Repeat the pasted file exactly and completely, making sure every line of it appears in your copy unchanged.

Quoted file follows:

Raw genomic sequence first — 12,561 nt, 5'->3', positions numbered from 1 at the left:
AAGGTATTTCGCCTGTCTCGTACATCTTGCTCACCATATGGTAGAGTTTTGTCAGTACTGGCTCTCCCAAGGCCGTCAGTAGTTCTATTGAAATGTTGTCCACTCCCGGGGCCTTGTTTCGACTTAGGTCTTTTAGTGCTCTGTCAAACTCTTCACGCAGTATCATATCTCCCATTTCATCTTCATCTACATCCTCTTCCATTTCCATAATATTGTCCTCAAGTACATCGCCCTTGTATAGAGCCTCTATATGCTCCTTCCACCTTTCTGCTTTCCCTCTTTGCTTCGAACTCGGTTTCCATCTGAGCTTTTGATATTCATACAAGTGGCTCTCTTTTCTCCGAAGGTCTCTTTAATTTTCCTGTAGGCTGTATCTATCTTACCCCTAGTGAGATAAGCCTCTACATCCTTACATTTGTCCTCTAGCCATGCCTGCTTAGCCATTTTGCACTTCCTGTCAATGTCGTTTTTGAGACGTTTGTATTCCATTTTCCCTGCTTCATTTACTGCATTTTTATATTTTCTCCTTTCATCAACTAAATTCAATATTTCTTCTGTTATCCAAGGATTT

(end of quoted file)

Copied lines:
Raw genomic sequence first — 12,561 nt, 5'->3', positions numbered from 1 at the left:
AAGGTATTTCGCCTGTCTCGTACATCTTGCTCACCATATGGTAGAGTTTTGTCAGTACTGGCTCTCCCAAGGCCGTCAGTAGTTCTATTGAAATGTTGTCCACTCCCGGGGCCTTGTTTCGACTTAGGTCTTTTAGTGCTCTGTCAAACTCTTCACGCAGTATCATATCTCCCATTTCATCTTCATCTACATCCTCTTCCATTTCCATAATATTGTCCTCAAGTACATCGCCCTTGTATAGAGCCTCTATATGCTCCTTCCACCTTTCTGCTTTCCCTCTTTGCTTCGAACTCGGTTTCCATCTGAGCTTTTGATATTCATACAAGTGGCTCTCTTTTCTCCGAAGGTCTCTTTAATTTTCCTGTAGGCTGTATCTATCTTACCCCTAGTGAGATAAGCCTCTACATCCTTACATTTGTCCTCTAGCCATGCCTGCTTAGCCATTTTGCACTTCCTGTCAATGTCGTTTTTGAGACGTTTGTATTCCATTTTCCCTGCTTCATTTACTGCATTTTTATATTTTCTCCTTTCATCAACTAAATTCAATATTTCTTCTGTTATCCAAGGATTT